As political crisis of US rulers deepens, Socialist Workers Party speaks out

By Terry Evans
January 2, 2023
Ilona Gersh, right, Socialist Workers Party candidate for mayor of Chicago, discusses fight of rail workers and the need for solidarity with co-workers at Alpha Baking Company Dec. 18.
Militant/Lisa RottachIlona Gersh, right, Socialist Workers Party candidate for mayor of Chicago, discusses fight of rail workers and the need for solidarity with co-workers at Alpha Baking Company Dec. 18.

Following the 2022 elections, working people face both a deepening crisis in the capitalist economy — a slowdown in hiring at the same time prices continue to rise — and attacks on living conditions and constitutional freedoms by the capitalist rulers and their two political parties, the Democrats and Republicans.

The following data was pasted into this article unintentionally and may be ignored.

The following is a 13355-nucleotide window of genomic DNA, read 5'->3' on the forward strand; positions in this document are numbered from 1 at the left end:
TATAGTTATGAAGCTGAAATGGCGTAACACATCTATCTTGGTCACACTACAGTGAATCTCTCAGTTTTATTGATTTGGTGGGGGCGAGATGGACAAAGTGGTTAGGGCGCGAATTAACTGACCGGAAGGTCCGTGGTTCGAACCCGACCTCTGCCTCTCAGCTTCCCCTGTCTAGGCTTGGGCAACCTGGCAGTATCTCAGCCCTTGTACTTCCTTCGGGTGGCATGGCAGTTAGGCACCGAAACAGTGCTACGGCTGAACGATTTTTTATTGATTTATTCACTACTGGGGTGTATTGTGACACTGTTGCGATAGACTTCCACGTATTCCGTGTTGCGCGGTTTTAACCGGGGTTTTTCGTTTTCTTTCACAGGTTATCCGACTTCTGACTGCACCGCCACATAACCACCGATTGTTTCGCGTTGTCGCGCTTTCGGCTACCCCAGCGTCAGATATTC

The Socialist Workers Party is organizing to build solidarity with workers in battle against boss and government attacks, from the rail yards nationwide to strikes by Case New Holland workers in Wisconsin and Iowa and miners at Warrior Met Coal in Alabama. The party fields candidates posing the need for workers to build our own party, a labor party based on our unions.

Factional conflicts between — and within — the Democratic and Republican parties have been heating up since they both faced losses in the November elections. Republicans failed in an effort to retake the Senate and the Democrats lost the House, yielding a bitterly divided government with challenges adopting legislation.

Assault on constitutional freedoms

For years Democrats of all stripes have agreed on making Trump the issue in politics. This has dominated their action since Joseph Biden won the presidency. They’ve smeared the 74 million people who voted for Trump as “semi-fascists” who are “dangerous” and “a threat to the country.” They believe working people are “deplorables,” as Hillary Clinton famously called them, who must be kept  by any means necessary from influencing politics.